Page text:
The last Eloise Wilkin book we read was this:

Baby Looks by Esther Wilkin
In case you are wondering, yes, Esther and Eloise were sisters.  Both have passed on, but what a legacy they left behind!  This is the final book that we tied in to the five senses lessons that Juli is getting.  This one illustrates all of the wonders that a baby sees during his day.  The pictures are precious.  Then, we played a rousing game of "I Spy" so that Juli could teach me what she sees around her.

If you have been clicking on the links for the books, you will see that most of them are not available new anymore and the ones that are available as used books are not cheap.  In order to circumvent this financial obstacle, Sonlight sent us this book.

Eloise Wilkin Stories

All of the above classics are included in this book, plus so many more.  Well worth the money.  Get it while you can.

Finally, we read a modern-day classic:

Chicka Chicka Boom Boom by Bill Martin, Jr. and John Archambault

This is a MUST READ for all children.  It is a fun, rhythmic book that reviews the alphabet in such a fun way.  I think we will be reading this every few weeks or so.  The girls enjoyed it so much that they asked me to read it over and over again right away.

I am really loving this time with the girls at night.  Dan always joins us and it is such a great time for our family.

Off to tend to the girl. 

Min

Tuesday, November 06, 2012

Twist and Shout

Today was 1950's day at Abby's school.  Last week, I got a notice that she was to wear 1950's apparel to school today so that they could have a sock-hop and do other 50's-ish type things.  Heaving a big sigh (I mean, didn't we just lay out $75 each on costumes for Halloween??), I thanked my lucky stars that it was during the post-Halloween "get rid of our leftover costumes" sales that I found this cute one.


I got this costume at Kohls.  It was less than $40, which I am happy with.  It is not high-quality, but I just wanted it to last through today, which it did.  I wanted it to make my little girl happy, which it did.  Next year, if she can still fit into it, we will use it again.  But I will add a cuter belt, bobby socks, and saddle shoes.  We will lose the leggings.  Might also lose the scrunchie - did they have those in the 50's? I think not.  It served it's purpose, though.  It's all good.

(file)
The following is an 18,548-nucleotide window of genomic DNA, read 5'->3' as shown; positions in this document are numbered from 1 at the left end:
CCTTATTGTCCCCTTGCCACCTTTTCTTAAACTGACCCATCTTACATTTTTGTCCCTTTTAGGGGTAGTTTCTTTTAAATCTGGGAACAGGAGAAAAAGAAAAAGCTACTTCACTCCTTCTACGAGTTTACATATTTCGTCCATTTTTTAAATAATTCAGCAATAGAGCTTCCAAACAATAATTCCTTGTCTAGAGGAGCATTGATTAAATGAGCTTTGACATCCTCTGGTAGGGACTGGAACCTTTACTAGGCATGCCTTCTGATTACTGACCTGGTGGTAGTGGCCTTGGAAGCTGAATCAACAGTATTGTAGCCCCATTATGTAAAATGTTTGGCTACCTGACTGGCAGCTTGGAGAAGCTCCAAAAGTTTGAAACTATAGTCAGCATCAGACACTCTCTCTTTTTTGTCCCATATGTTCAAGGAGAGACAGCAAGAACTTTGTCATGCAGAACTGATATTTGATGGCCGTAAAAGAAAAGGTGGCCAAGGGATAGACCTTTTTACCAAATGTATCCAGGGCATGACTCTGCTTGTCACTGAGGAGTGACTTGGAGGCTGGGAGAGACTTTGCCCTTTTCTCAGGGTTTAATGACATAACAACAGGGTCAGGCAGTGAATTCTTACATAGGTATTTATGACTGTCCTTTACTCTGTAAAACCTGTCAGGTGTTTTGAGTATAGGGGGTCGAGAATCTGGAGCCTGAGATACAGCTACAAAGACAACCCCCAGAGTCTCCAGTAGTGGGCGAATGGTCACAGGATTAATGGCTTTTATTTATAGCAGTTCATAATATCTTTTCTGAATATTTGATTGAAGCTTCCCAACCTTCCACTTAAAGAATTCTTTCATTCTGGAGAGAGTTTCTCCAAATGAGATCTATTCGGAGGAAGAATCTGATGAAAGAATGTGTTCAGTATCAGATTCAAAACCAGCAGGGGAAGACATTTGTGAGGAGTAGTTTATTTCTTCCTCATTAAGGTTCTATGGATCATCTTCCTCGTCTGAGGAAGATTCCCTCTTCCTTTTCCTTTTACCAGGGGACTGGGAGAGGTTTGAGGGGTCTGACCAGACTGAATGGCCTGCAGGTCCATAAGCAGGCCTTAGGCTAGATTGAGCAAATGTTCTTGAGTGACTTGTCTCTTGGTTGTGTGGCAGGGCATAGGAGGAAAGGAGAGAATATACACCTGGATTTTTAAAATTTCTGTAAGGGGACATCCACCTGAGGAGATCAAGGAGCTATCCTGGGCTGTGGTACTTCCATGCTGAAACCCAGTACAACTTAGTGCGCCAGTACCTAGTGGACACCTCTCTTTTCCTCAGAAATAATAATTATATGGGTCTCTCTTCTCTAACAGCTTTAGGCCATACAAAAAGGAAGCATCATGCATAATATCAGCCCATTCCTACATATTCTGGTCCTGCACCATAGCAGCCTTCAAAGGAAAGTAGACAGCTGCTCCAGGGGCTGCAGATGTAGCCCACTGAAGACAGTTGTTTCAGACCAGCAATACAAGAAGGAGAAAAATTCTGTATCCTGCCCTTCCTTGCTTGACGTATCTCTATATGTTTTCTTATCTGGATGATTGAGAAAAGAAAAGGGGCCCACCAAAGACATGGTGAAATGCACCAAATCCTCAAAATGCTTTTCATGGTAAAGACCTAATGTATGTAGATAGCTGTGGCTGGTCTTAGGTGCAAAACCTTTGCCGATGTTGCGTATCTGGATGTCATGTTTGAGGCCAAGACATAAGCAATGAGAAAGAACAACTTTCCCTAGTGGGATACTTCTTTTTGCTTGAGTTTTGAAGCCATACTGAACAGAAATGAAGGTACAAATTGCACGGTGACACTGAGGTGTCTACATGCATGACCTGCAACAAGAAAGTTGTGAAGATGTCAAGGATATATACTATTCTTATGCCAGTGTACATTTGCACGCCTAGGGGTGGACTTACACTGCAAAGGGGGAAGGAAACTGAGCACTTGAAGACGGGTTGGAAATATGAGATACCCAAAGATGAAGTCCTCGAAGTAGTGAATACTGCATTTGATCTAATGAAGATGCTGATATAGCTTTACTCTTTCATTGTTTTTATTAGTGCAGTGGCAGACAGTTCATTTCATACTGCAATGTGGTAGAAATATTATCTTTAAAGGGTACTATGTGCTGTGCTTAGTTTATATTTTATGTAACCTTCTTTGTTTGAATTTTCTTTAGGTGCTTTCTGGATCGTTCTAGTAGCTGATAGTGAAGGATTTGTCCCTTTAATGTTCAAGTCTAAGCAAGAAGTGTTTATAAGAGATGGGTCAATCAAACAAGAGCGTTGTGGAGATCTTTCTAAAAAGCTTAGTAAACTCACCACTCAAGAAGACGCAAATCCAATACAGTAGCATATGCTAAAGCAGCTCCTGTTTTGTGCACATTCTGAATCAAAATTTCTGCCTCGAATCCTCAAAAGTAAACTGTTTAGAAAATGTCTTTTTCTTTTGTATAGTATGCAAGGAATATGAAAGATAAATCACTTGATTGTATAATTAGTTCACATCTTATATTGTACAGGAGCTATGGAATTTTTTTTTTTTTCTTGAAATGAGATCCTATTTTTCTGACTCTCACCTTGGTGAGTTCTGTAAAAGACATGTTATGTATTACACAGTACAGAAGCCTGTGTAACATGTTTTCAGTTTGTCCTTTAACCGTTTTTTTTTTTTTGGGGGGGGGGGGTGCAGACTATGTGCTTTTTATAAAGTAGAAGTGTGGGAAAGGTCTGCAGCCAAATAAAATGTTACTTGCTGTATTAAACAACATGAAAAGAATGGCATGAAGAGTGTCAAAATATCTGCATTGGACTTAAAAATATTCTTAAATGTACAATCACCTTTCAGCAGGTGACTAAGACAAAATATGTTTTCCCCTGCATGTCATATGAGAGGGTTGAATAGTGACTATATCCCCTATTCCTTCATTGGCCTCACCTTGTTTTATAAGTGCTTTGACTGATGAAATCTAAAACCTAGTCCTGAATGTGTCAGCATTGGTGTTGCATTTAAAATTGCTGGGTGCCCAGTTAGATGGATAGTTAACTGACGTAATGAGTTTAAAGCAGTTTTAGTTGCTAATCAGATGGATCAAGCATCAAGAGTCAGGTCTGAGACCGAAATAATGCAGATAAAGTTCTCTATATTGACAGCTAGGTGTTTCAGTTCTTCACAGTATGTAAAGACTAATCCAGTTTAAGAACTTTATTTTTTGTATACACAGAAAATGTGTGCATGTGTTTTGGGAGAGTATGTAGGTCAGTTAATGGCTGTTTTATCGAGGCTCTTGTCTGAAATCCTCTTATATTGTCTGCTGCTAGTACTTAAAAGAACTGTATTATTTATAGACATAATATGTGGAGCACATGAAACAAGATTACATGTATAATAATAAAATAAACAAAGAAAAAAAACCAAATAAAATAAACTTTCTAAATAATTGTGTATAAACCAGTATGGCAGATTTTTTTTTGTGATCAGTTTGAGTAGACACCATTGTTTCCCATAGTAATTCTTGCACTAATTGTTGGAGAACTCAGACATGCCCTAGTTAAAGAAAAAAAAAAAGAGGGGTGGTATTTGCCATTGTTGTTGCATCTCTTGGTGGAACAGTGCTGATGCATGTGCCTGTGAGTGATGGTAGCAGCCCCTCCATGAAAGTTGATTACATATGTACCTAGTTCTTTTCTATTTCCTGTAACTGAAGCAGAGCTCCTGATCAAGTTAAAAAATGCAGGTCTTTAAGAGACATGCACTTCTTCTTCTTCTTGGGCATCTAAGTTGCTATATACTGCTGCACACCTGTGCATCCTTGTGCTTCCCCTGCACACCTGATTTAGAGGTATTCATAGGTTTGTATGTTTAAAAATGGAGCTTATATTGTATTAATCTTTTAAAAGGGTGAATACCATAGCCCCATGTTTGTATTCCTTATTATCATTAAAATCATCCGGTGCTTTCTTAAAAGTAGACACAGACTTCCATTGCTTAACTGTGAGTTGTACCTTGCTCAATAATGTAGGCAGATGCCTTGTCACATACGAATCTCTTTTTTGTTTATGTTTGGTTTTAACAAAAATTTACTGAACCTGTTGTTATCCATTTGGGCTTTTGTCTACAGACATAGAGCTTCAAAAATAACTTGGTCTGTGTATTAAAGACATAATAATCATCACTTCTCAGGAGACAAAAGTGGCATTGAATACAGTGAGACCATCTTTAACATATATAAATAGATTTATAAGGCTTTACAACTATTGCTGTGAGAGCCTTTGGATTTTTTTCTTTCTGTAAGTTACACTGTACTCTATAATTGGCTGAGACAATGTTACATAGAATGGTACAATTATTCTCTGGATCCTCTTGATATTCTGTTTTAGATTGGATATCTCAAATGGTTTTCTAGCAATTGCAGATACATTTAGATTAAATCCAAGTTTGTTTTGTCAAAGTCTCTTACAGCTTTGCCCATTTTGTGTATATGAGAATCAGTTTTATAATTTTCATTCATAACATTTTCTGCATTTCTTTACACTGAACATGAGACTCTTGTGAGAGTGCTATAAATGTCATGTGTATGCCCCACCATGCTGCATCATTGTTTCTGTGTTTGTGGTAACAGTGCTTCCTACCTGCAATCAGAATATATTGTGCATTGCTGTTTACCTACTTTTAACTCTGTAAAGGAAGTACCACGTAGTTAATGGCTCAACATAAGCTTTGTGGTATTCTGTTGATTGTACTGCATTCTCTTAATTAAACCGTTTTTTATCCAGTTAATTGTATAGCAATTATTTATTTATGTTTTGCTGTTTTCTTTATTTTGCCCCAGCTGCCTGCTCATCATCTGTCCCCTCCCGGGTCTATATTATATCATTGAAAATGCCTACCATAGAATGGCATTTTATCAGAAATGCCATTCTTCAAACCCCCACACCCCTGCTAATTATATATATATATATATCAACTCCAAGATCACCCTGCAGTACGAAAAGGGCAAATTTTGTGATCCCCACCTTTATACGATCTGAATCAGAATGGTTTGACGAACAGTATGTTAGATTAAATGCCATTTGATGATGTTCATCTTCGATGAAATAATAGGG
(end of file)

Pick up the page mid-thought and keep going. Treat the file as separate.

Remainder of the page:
Now, let's not have anymore costly dress-up events for awhile, ok?  We had a birthday today - (Happy birthday, Sissy-Mara!), we have another one in three days, then Thanksgiving and Christmas.  I will be ready to unleash some fundage again in 2013.

Min

Friday, November 02, 2012

We Are Still Reading...


As a part of our Sonlight curriculum, we have read a couple of new books this week.  The first one was this:
"The Doughnuts" from Homer Price by Robert McCloskey

This is a really cute book, and the last McCloskey tale we will read for awhile.  I would honestly say, though, that it is a bit advanced and too long for a four year old.  After redirecting her attention back to it several times, we finally made it through the story, which is about a boy who goes to visit his uncle's diner and is put in charge of making doughnuts.  A hilarious, Lucille Ball-esque situation ensues and...well, I won't ruin it for you.

We are also reading about Abraham and Lot in our bible stories.  Abraham, for those of you who are not aware or cannot remember, is famous for sharing.  Anyway, to tie the two stories together, we, as a family, made doughnuts and glazed them.  Once they were done, Dan and the girls delivered them to some of our neighbors (along with some homemade tomatillo salsa that I had made earlier that day).  The girls received gracious thank yous and also got to experience what it feels like to share on a grander scale than their own toys with each other.

The next book we read was Katy and the Big Snow.

Katy and the Big Snow by Virginia Burton
This story is awesome, especially for little girls.  It is about a tractor named Katy who, after all of the snow plows fail during an epic snow, plowed the streets of her town, which allowed for firemen to put out a fire, electricity to be restored, doctors to get to the hospital, etc.  It is a positive role model for little girls by showing them that Katy is the best at what she does.  Also, she does not quit, even when she gets tired.  Good read!  After we read it, we talked about all of the things we like to do when it snows as a family.  Apparently, I am the "lodge bunny" of the group, which for those of you who know me, should not come as a surprise.

Mindi  


It Never Ends...

My typical day goes like this:  wake up, put fresh load in washing machine, wake girls up, get them dressed, teeth brushed and hair done, get myself dressed, my teeth brushed, and hair brushed, feed entire family nutritious (whole foods) breakfast (this morning it was homemade granola, organic milk and a banana), get everyone out the door and into the car ON TIME, drive Abby to school by 8:15, get Juli to Goddard school by 8:40, run any errands (today it was a chiro appt, Barnes & Noble (to get my schedule), donation drop-off at Goodwill, grocery store, and then a pick-up at FedEx), go home, move laundry from washer to dryer and fold and put away load that was in the dryer, unload and reload dishwasher - if needed, unpack boxes and decide what to keep and what to donate, everything gets washed before it is put away or donated and items for Goodwill have to be logged for taxes, possibly get some homework done (most of the time though, this happens after the girls go to bed) and eat lunch, then go get Abby at 2:45, go get Juli at 3:30, come home, help Abby with homework and then, while the girls play, unload and reload dishwasher again and move clothes over to dryer, fold clothes that were in the dryer, put them in the hamper to put away later, start fresh load of laundry, start dinner and have it ready when Dan gets home at 6:00 (last night it was pan seared wild caught Alaskan salmon, corn on the cob, fresh, sauteed green beans and homemade whole wheat muffins). 

Last night, while Dan is in the shower, he says to me, "I hope that you are taking advantage of your free time at home and maximizing your productivity."  This is in response to the fact that the house is not completely unpacked yet.  REALLY??

This is my life - I married an engineer.

Mindi